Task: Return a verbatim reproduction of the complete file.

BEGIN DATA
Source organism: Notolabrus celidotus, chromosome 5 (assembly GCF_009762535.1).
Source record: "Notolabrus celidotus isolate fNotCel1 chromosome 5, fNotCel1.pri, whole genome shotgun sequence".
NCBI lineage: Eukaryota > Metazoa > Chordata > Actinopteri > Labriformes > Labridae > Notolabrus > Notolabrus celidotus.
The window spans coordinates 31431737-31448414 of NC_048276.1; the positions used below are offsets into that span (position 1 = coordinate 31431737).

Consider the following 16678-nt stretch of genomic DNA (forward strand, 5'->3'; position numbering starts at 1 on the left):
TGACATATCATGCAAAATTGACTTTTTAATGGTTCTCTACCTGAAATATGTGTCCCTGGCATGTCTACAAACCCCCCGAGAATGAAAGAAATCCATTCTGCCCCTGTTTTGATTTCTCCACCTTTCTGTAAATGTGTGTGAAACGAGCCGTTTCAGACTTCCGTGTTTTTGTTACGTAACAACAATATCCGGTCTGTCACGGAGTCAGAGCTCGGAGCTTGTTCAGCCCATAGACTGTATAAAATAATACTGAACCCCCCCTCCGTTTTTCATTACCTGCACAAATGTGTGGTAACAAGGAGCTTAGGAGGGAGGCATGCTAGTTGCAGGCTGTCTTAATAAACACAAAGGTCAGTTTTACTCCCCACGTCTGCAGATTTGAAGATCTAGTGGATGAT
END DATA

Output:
Source organism: Notolabrus celidotus, chromosome 5 (assembly GCF_009762535.1).
Source record: "Notolabrus celidotus isolate fNotCel1 chromosome 5, fNotCel1.pri, whole genome shotgun sequence".
NCBI lineage: Eukaryota > Metazoa > Chordata > Actinopteri > Labriformes > Labridae > Notolabrus > Notolabrus celidotus.
The window spans coordinates 31431737-31448414 of NC_048276.1; the positions used below are offsets into that span (position 1 = coordinate 31431737).

Consider the following 16678-nt stretch of genomic DNA (forward strand, 5'->3'; position numbering starts at 1 on the left):
TGACATATCATGCAAAATTGACTTTTTAATGGTTCTCTACCTGAAATATGTGTCCCTGGCATGTCTACAAACCCCCCGAGAATGAAAGAAATCCATTCTGCCCCTGTTTTGATTTCTCCACCTTTCTGTAAATGTGTGTGAAACGAGCCGTTTCAGACTTCCGTGTTTTTGTTACGTAACAACAATATCCGGTCTGTCACGGAGTCAGAGCTCGGAGCTTGTTCAGCCCATAGACTGTATAAAATAATACTGAACCCCCCCTCCGTTTTTCATTACCTGCACAAATGTGTGGTAACAAGGAGCTTAGGAGGGAGGCATGCTAGTTGCAGGCTGTCTTAATAAACACAAAGGTCAGTTTTACTCCCCACGTCTGCAGATTTGAAGATCTAGTGGATGAT